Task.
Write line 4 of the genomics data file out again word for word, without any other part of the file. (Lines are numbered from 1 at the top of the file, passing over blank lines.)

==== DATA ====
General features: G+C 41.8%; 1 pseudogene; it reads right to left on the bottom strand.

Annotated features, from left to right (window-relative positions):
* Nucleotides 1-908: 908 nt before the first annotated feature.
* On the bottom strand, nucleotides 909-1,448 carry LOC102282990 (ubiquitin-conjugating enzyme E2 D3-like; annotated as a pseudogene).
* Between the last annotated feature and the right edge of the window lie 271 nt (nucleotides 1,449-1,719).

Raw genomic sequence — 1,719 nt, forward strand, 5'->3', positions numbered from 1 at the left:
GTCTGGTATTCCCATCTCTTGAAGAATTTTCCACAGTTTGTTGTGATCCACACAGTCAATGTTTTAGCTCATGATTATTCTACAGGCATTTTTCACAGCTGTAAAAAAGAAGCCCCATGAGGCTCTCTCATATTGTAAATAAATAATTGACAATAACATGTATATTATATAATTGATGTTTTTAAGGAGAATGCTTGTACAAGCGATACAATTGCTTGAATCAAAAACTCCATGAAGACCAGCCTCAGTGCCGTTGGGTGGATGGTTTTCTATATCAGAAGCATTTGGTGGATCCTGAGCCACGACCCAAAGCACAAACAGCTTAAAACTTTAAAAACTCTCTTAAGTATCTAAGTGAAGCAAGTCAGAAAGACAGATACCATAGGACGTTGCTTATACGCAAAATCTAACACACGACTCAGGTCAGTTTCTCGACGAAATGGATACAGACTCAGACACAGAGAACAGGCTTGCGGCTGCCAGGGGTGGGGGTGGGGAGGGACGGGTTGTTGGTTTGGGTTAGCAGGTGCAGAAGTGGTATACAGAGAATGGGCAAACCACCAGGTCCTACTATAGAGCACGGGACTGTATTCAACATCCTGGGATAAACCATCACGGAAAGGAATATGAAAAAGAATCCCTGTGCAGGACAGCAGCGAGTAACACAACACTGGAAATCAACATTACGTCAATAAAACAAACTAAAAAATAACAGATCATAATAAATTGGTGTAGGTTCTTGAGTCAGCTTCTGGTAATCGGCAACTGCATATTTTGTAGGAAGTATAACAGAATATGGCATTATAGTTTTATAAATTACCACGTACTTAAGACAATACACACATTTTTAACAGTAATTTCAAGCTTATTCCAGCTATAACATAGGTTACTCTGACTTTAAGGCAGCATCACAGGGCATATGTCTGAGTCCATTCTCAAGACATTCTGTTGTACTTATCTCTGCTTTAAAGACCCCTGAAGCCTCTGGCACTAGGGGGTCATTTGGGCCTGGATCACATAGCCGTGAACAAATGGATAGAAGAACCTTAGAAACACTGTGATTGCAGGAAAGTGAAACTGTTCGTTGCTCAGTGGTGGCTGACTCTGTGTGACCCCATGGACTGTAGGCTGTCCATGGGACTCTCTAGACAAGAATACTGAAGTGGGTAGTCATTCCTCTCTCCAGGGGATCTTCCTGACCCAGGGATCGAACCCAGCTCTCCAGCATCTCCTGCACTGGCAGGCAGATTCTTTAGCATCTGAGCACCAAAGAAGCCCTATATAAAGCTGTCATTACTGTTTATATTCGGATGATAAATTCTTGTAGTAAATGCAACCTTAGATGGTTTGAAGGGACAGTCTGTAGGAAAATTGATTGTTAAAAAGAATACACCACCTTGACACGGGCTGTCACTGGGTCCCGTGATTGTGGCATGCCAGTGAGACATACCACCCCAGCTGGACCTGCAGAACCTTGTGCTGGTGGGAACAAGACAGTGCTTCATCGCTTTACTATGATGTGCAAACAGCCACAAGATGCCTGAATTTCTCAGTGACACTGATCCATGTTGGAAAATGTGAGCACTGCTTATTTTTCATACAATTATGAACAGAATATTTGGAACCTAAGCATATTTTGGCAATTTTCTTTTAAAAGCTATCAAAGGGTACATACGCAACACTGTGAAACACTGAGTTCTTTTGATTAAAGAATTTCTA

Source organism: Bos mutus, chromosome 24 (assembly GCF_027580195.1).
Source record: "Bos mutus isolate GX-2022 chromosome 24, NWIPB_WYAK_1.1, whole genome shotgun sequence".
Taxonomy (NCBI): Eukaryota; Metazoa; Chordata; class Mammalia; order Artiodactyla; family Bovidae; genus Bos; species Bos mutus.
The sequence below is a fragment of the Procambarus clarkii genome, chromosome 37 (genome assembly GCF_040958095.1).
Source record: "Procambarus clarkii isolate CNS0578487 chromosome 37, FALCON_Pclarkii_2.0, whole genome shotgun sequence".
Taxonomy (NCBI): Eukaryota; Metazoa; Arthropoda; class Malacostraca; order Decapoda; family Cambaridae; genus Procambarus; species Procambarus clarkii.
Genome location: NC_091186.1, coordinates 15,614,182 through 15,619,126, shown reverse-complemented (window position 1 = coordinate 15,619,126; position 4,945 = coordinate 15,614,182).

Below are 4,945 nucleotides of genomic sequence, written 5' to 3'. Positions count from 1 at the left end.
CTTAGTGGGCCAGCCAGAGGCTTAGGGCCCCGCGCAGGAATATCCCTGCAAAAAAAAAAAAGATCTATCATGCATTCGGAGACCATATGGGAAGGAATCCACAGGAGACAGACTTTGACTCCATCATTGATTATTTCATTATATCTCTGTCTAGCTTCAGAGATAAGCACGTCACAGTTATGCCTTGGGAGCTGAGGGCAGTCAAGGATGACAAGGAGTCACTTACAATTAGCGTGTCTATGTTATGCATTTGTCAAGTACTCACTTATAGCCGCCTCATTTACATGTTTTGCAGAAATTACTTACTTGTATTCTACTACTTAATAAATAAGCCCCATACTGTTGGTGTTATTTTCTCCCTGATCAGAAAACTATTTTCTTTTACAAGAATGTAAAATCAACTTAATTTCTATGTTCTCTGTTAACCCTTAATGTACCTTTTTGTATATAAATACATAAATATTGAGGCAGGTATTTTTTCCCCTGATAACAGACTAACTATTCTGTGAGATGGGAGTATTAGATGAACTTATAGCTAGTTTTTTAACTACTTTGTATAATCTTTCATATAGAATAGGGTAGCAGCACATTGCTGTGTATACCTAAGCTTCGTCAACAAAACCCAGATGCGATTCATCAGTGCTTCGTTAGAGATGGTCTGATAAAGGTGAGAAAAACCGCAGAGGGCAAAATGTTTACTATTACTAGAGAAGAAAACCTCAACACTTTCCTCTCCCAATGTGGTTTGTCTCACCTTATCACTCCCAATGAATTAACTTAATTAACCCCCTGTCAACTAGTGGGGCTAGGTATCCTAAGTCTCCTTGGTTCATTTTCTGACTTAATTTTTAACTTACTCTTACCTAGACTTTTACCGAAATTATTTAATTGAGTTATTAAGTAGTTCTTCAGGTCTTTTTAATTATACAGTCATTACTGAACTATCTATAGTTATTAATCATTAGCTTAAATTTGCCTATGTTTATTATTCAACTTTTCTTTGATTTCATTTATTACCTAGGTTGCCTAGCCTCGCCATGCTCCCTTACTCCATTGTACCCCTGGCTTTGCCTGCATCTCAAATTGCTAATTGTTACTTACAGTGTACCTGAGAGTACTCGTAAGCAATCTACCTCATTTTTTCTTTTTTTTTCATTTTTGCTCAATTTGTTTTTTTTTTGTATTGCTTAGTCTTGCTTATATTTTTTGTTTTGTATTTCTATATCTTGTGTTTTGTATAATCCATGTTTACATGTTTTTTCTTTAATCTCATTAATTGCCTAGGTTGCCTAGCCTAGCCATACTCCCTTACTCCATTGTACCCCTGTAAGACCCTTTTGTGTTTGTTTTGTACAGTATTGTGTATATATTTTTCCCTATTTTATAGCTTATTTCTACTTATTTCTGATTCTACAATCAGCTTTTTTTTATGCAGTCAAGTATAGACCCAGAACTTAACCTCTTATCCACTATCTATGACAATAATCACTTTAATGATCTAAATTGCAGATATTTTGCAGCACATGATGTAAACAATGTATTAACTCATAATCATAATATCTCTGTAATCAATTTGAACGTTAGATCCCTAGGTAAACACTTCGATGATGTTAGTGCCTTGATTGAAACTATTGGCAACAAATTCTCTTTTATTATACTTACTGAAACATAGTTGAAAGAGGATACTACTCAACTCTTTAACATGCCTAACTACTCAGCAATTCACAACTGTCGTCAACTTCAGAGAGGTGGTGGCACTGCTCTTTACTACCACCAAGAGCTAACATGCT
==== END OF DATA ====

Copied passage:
* On the bottom strand, nucleotides 909-1,448 carry LOC102282990 (ubiquitin-conjugating enzyme E2 D3-like; annotated as a pseudogene).